Obama to visit El Salvador March 22-23

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Barack Obama will visit El Salvador on March 22-23 as part of a three country tour of Latin America. The visit was announced during Obama's State of the Union address to Congress:

This March, I will travel to Brazil, Chile, and El Salvador to forge new alliances across the Americas. Around the globe, we're standing with those who take responsibility -- helping farmers grow more food, supporting doctors who care for the sick, and combating the corruption that can rot a society and rob people of opportunity.In confirming the March dates for the US president's visit, Salvadoran head-of-state Mauricio Funes indicated that the fight against poverty would be a central theme of his discussions with Obama.  According to the web site of the Salvadoran president:
On the issue of poverty, President Funes hopes to advance the administration of the Bridge Initiative which seeks to use remittance flows as an asset to finance infrastructure projects, public works and business development …

Growth of evangelical Christianity in El Salvador

In an article this week, The Economist magazine writes about the growth of evangelical Christianity at the expense of the Catholic church in El Salvador:
More recently, the Catholic church’s conservatism has shrunk its flock. Edgar López Bertrand, the founder of the Friends of Israel, says he could not become a Catholic priest because his parents were divorced. Now, the crowd outside his church includes teenage couples and not a few miniskirts. (Should relationship problems arise, the church offers a book called “Help! I’m married”.) The gospel of prosperity, recklessly preached by some evangelical outfits, goes down well in poor countries: Costa Rica and Panama, twice as rich as their neighbours, remain strongly Catholic.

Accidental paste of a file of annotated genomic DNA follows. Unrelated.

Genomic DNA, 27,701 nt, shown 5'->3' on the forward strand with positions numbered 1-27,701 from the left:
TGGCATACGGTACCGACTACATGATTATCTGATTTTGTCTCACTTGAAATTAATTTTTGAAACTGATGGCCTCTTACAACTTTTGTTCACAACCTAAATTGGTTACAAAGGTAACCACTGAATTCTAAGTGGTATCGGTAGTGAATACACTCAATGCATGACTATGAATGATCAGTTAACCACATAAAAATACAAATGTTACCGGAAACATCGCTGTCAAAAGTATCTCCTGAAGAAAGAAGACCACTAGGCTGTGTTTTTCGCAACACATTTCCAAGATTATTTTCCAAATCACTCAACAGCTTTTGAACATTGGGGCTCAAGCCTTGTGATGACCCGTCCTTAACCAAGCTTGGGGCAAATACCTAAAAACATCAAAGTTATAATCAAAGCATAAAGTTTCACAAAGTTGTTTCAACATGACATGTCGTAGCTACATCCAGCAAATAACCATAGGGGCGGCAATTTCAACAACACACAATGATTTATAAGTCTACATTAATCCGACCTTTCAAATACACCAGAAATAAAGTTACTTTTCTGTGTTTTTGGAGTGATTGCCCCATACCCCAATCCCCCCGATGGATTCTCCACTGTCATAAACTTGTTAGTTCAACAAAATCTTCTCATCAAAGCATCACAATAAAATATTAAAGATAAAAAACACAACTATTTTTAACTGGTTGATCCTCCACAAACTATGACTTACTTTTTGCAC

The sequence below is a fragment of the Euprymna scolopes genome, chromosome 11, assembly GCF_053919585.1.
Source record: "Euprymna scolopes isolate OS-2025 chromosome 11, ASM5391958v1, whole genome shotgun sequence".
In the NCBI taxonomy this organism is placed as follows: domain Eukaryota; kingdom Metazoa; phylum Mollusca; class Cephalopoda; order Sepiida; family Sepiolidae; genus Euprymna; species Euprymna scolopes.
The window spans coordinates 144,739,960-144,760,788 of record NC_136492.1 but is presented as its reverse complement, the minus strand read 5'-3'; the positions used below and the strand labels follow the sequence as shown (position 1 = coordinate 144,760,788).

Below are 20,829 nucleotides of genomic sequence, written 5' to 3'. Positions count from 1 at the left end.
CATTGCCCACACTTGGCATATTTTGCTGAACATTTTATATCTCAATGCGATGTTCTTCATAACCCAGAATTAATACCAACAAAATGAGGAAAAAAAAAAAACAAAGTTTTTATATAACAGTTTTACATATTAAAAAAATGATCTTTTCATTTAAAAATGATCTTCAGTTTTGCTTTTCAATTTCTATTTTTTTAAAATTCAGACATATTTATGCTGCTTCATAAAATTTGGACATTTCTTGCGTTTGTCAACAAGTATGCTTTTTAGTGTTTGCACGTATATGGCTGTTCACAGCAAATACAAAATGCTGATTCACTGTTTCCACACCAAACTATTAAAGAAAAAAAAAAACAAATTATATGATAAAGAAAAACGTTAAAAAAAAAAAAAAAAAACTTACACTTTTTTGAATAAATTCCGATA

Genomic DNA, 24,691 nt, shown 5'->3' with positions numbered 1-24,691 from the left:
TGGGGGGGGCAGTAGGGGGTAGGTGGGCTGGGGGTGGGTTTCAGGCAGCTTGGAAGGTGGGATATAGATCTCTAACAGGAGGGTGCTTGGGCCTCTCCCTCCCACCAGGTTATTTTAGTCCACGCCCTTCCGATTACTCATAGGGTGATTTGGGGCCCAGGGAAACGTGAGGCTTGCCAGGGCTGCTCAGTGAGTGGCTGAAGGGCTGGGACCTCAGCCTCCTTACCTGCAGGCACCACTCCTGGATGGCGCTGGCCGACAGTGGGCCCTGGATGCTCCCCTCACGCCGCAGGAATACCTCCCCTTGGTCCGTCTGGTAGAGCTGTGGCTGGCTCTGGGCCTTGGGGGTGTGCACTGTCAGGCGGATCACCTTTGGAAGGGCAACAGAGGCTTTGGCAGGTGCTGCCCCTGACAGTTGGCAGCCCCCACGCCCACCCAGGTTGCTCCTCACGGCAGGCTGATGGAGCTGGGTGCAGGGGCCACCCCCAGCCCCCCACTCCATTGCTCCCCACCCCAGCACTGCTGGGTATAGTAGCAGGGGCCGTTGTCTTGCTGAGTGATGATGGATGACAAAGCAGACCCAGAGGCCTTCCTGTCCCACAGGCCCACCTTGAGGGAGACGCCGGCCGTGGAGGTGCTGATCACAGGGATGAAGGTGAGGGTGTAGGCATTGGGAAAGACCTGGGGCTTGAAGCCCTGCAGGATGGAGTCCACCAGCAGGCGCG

Proximity to America has spurred the churches’ growth. “Everything we know comes from the United States,” says Edgar López Bertrand Jr, who runs Friends of Israel with his father. Media savvy is one useful import: his church broadcasts on television and radio, and …

An audio visit to a Salvadoran coffee plantation

Chris Hallberg is from the Milwaukee area, and he recently narrated an audio visit to a coffee plantation west of San Salvador.   You can listen here to the story which aired on public radio recently.

Five years under DR-CAFTA

The fifth anniversary of the effective date of the DR-CAFTA trade agreement is approaching in March. We can expect to see various writers trying to assess the impact of five years under this treaty and whether it was a good deal for El Salvador. I'll try to provide ways to think about DR-CAFTA's impact in posts over the next month.

An article at alterinfos.org by Leonard Morin titled El Salvador - Free Trade's Dubious Blessings provides an assessment from the left, while providing space to acknowledge the viewpoints of supporters of DR-CAFTA. It's a good read to get you started on thinking about the impact of the trade pact. Here is an excerpt from one of the figures interviewed for the article:
According to Gilberto García of the Center for Labor Studies and Support (Centro de Estudios y Apoyo Laboral, CEAL), “the Salvadoran and US authorities told us in 2003, 2004, and 2005 that the FTA [Free Trade Agreement] was going to be the solution, that the FTA was going…

Salvadorans' view of the utility of democracy

A poll released by El Faro suggests that Salvadorans could abandon their democracy if they thought it would improve their daily lives:
In a country with a history of military dictatorship and a democracy refounded just 19 years ago, almost half of people are willing to support the military overthrow of a democratic government if it helped solve their problems

Only one seventh of Salvadorans value democracy as the system of government preferred to any other, while nearly half say they would be willing to support a military coup if the country continues without resolving its economic problems and public safety issues.

These are two of the findings of a nationwide survey conducted for the purpose of finding out how much Salvadorans value their democracy in relation to the needs of the population. The information was gathered by the Analitika Research and Marketing Company between November 8 and 13 last year, through 1200 interviews with a margin of error of + /-  2.8 points.

The research …